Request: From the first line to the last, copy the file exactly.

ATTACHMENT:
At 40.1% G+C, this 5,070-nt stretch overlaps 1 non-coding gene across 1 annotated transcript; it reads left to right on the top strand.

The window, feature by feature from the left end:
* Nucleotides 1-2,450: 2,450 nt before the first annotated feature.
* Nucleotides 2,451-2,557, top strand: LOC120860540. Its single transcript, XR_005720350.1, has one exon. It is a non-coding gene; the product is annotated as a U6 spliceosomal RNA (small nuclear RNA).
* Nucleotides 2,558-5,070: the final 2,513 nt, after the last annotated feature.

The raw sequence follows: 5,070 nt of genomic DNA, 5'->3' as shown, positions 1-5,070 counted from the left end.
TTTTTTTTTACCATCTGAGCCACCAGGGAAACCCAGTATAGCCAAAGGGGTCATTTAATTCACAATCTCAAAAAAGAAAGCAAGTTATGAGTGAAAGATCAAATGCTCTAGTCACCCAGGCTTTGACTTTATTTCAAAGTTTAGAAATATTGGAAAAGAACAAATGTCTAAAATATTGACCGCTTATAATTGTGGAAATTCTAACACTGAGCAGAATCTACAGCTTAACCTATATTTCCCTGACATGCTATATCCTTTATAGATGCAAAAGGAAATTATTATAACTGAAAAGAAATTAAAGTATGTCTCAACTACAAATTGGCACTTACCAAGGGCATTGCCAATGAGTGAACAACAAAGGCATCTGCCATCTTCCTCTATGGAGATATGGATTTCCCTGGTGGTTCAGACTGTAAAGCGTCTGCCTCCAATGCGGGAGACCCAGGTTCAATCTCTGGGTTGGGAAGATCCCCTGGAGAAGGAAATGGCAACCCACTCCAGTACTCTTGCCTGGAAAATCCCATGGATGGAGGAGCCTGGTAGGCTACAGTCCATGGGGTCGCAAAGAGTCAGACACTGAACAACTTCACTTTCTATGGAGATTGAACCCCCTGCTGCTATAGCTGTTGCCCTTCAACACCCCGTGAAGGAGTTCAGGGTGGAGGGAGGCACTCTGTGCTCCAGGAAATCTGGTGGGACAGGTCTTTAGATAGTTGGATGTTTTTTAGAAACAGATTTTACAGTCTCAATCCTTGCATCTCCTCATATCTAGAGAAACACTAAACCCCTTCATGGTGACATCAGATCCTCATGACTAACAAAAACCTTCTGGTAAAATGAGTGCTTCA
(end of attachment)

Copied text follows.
At 40.1% G+C, this 5,070-nt stretch overlaps 1 non-coding gene across 1 annotated transcript; it reads left to right on the top strand.

The window, feature by feature from the left end:
* Nucleotides 1-2,450: 2,450 nt before the first annotated feature.
* Nucleotides 2,451-2,557, top strand: LOC120860540. Its single transcript, XR_005720350.1, has one exon. It is a non-coding gene; the product is annotated as a U6 spliceosomal RNA (small nuclear RNA).
* Nucleotides 2,558-5,070: the final 2,513 nt, after the last annotated feature.

The raw sequence follows: 5,070 nt of genomic DNA, 5'->3' as shown, positions 1-5,070 counted from the left end.
TTTTTTTTTACCATCTGAGCCACCAGGGAAACCCAGTATAGCCAAAGGGGTCATTTAATTCACAATCTCAAAAAAGAAAGCAAGTTATGAGTGAAAGATCAAATGCTCTAGTCACCCAGGCTTTGACTTTATTTCAAAGTTTAGAAATATTGGAAAAGAACAAATGTCTAAAATATTGACCGCTTATAATTGTGGAAATTCTAACACTGAGCAGAATCTACAGCTTAACCTATATTTCCCTGACATGCTATATCCTTTATAGATGCAAAAGGAAATTATTATAACTGAAAAGAAATTAAAGTATGTCTCAACTACAAATTGGCACTTACCAAGGGCATTGCCAATGAGTGAACAACAAAGGCATCTGCCATCTTCCTCTATGGAGATATGGATTTCCCTGGTGGTTCAGACTGTAAAGCGTCTGCCTCCAATGCGGGAGACCCAGGTTCAATCTCTGGGTTGGGAAGATCCCCTGGAGAAGGAAATGGCAACCCACTCCAGTACTCTTGCCTGGAAAATCCCATGGATGGAGGAGCCTGGTAGGCTACAGTCCATGGGGTCGCAAAGAGTCAGACACTGAACAACTTCACTTTCTATGGAGATTGAACCCCCTGCTGCTATAGCTGTTGCCCTTCAACACCCCGTGAAGGAGTTCAGGGTGGAGGGAGGCACTCTGTGCTCCAGGAAATCTGGTGGGACAGGTCTTTAGATAGTTGGATGTTTTTTAGAAACAGATTTTACAGTCTCAATCCTTGCATCTCCTCATATCTAGAGAAACACTAAACCCCTTCATGGTGACATCAGATCCTCATGACTAACAAAAACCTTCTGGTAAAATGAGTGCTTCA